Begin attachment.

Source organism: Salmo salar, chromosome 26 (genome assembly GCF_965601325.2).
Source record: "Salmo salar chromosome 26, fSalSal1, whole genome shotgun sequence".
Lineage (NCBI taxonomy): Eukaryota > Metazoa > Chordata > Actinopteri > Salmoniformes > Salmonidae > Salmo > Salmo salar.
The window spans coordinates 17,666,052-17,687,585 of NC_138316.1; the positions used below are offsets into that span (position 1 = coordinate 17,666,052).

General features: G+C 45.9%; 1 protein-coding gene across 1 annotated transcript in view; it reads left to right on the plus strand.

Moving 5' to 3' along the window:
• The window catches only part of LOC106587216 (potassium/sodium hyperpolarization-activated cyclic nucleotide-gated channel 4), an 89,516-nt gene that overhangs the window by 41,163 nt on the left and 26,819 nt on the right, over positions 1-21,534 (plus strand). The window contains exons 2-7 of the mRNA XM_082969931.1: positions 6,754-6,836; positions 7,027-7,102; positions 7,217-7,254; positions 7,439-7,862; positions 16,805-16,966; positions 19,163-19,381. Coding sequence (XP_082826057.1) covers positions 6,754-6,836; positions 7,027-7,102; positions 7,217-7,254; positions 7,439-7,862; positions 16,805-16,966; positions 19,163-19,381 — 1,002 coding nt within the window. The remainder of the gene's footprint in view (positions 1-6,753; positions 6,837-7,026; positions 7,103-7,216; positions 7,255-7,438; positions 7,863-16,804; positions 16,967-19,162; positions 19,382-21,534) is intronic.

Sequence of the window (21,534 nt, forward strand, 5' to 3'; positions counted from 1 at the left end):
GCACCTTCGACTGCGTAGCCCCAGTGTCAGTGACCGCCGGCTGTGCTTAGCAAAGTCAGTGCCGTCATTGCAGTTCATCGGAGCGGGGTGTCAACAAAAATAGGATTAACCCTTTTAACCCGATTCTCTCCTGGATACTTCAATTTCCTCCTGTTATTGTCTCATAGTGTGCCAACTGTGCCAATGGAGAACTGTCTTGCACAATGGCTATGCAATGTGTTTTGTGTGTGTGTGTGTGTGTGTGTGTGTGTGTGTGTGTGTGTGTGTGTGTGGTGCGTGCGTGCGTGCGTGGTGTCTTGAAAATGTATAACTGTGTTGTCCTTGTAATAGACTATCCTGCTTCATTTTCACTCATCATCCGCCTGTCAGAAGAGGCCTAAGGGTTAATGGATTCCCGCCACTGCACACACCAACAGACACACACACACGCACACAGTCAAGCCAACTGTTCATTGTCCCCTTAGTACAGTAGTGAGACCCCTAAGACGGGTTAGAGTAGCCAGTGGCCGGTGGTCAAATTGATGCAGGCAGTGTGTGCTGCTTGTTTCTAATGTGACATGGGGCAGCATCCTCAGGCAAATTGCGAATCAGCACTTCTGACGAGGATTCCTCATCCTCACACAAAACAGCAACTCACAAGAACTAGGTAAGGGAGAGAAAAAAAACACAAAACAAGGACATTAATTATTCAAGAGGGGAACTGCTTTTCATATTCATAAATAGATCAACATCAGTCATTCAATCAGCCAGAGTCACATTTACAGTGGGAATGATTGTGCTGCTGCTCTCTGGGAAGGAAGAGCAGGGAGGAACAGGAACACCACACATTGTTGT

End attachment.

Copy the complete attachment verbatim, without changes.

Source organism: Salmo salar, chromosome 26 (genome assembly GCF_965601325.2).
Source record: "Salmo salar chromosome 26, fSalSal1, whole genome shotgun sequence".
Lineage (NCBI taxonomy): Eukaryota > Metazoa > Chordata > Actinopteri > Salmoniformes > Salmonidae > Salmo > Salmo salar.
The window spans coordinates 17,666,052-17,687,585 of NC_138316.1; the positions used below are offsets into that span (position 1 = coordinate 17,666,052).

General features: G+C 45.9%; 1 protein-coding gene across 1 annotated transcript in view; it reads left to right on the plus strand.

Moving 5' to 3' along the window:
• The window catches only part of LOC106587216 (potassium/sodium hyperpolarization-activated cyclic nucleotide-gated channel 4), an 89,516-nt gene that overhangs the window by 41,163 nt on the left and 26,819 nt on the right, over positions 1-21,534 (plus strand). The window contains exons 2-7 of the mRNA XM_082969931.1: positions 6,754-6,836; positions 7,027-7,102; positions 7,217-7,254; positions 7,439-7,862; positions 16,805-16,966; positions 19,163-19,381. Coding sequence (XP_082826057.1) covers positions 6,754-6,836; positions 7,027-7,102; positions 7,217-7,254; positions 7,439-7,862; positions 16,805-16,966; positions 19,163-19,381 — 1,002 coding nt within the window. The remainder of the gene's footprint in view (positions 1-6,753; positions 6,837-7,026; positions 7,103-7,216; positions 7,255-7,438; positions 7,863-16,804; positions 16,967-19,162; positions 19,382-21,534) is intronic.

Sequence of the window (21,534 nt, forward strand, 5' to 3'; positions counted from 1 at the left end):
GCACCTTCGACTGCGTAGCCCCAGTGTCAGTGACCGCCGGCTGTGCTTAGCAAAGTCAGTGCCGTCATTGCAGTTCATCGGAGCGGGGTGTCAACAAAAATAGGATTAACCCTTTTAACCCGATTCTCTCCTGGATACTTCAATTTCCTCCTGTTATTGTCTCATAGTGTGCCAACTGTGCCAATGGAGAACTGTCTTGCACAATGGCTATGCAATGTGTTTTGTGTGTGTGTGTGTGTGTGTGTGTGTGTGTGTGTGTGTGTGTGTGTGTGGTGCGTGCGTGCGTGCGTGGTGTCTTGAAAATGTATAACTGTGTTGTCCTTGTAATAGACTATCCTGCTTCATTTTCACTCATCATCCGCCTGTCAGAAGAGGCCTAAGGGTTAATGGATTCCCGCCACTGCACACACCAACAGACACACACACACGCACACAGTCAAGCCAACTGTTCATTGTCCCCTTAGTACAGTAGTGAGACCCCTAAGACGGGTTAGAGTAGCCAGTGGCCGGTGGTCAAATTGATGCAGGCAGTGTGTGCTGCTTGTTTCTAATGTGACATGGGGCAGCATCCTCAGGCAAATTGCGAATCAGCACTTCTGACGAGGATTCCTCATCCTCACACAAAACAGCAACTCACAAGAACTAGGTAAGGGAGAGAAAAAAAACACAAAACAAGGACATTAATTATTCAAGAGGGGAACTGCTTTTCATATTCATAAATAGATCAACATCAGTCATTCAATCAGCCAGAGTCACATTTACAGTGGGAATGATTGTGCTGCTGCTCTCTGGGAAGGAAGAGCAGGGAGGAACAGGAACACCACACATTGTTGT